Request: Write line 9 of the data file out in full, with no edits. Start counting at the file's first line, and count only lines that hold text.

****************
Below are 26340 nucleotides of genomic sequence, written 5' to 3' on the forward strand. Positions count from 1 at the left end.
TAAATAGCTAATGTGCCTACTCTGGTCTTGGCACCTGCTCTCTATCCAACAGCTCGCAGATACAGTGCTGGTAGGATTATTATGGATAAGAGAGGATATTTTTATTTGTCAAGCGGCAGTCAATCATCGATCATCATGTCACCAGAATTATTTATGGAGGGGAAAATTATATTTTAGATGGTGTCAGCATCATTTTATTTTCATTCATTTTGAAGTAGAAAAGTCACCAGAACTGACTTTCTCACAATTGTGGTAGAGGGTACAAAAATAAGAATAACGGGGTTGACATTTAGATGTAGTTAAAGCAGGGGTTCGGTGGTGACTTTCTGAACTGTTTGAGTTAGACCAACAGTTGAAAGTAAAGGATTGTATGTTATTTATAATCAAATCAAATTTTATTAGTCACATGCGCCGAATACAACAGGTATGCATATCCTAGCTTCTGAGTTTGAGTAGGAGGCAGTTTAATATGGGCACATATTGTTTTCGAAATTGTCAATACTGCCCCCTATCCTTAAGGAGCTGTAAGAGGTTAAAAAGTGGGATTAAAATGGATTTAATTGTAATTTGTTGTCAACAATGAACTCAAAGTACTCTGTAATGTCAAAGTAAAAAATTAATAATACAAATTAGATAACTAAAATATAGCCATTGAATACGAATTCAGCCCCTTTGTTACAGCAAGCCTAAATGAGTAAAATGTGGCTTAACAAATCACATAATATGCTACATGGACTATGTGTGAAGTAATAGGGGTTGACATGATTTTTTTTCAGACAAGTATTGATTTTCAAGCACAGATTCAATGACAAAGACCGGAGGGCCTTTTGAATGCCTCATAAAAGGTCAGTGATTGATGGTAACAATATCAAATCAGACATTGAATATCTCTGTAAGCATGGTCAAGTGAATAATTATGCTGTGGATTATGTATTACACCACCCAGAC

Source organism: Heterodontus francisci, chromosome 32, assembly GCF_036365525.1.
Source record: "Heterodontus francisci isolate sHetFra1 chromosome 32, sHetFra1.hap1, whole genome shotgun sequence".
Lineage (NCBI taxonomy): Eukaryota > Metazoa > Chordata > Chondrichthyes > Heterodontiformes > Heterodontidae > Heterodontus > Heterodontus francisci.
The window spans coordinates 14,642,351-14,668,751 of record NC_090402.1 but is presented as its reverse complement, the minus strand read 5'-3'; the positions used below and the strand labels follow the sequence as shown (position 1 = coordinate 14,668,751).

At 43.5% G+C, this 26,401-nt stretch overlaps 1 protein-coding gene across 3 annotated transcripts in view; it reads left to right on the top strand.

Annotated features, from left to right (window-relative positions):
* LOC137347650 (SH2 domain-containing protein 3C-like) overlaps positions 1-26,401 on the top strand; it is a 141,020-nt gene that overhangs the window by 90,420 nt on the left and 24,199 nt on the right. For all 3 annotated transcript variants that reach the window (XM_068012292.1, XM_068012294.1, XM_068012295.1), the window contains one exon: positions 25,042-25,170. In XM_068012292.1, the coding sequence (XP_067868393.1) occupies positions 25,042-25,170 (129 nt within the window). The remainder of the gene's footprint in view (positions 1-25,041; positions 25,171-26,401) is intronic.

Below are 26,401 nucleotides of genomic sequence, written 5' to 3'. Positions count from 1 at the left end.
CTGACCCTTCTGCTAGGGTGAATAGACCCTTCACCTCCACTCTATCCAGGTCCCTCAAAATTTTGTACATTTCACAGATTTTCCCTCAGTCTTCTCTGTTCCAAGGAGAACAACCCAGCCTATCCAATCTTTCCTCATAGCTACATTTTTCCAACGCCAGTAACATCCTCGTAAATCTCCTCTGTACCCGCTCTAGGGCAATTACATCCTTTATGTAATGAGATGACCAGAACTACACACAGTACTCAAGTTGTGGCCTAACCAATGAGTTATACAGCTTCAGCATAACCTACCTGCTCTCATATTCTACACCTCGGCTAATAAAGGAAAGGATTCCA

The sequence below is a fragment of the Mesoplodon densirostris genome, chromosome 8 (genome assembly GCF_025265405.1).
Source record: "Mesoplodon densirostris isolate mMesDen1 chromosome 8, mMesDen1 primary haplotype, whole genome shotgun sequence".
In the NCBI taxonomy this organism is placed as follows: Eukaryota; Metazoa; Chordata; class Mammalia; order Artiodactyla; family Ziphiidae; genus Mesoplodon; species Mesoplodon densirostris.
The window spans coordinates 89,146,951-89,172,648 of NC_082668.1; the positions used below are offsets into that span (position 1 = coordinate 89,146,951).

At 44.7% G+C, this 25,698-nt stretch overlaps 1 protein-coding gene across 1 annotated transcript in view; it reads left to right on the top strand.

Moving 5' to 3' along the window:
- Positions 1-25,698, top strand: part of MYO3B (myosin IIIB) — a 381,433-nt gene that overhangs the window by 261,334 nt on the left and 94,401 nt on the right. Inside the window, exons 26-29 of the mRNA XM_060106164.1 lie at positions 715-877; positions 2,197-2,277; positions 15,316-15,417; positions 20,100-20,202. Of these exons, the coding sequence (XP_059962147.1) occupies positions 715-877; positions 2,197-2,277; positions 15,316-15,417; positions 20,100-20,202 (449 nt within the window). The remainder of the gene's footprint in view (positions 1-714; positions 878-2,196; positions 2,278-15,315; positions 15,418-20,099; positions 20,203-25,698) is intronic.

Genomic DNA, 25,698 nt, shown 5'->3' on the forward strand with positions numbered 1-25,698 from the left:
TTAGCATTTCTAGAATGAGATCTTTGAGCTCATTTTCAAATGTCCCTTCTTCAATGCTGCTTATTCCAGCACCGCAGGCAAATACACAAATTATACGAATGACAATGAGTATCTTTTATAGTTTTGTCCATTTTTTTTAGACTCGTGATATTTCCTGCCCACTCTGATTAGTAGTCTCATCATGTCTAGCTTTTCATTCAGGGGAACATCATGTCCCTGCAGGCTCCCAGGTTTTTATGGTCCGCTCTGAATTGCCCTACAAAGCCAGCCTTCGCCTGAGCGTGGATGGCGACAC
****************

* LOC137347650 (SH2 domain-containing protein 3C-like) overlaps positions 1-26,401 on the top strand; it is a 141,020-nt gene that overhangs the window by 90,420 nt on the left and 24,199 nt on the right. For all 3 annotated transcript variants that reach the window (XM_068012292.1, XM_068012294.1, XM_068012295.1), the window contains one exon: positions 25,042-25,170. In XM_068012292.1, the coding sequence (XP_067868393.1) occupies positions 25,042-25,170 (129 nt within the window). The remainder of the gene's footprint in view (positions 1-25,041; positions 25,171-26,401) is intronic.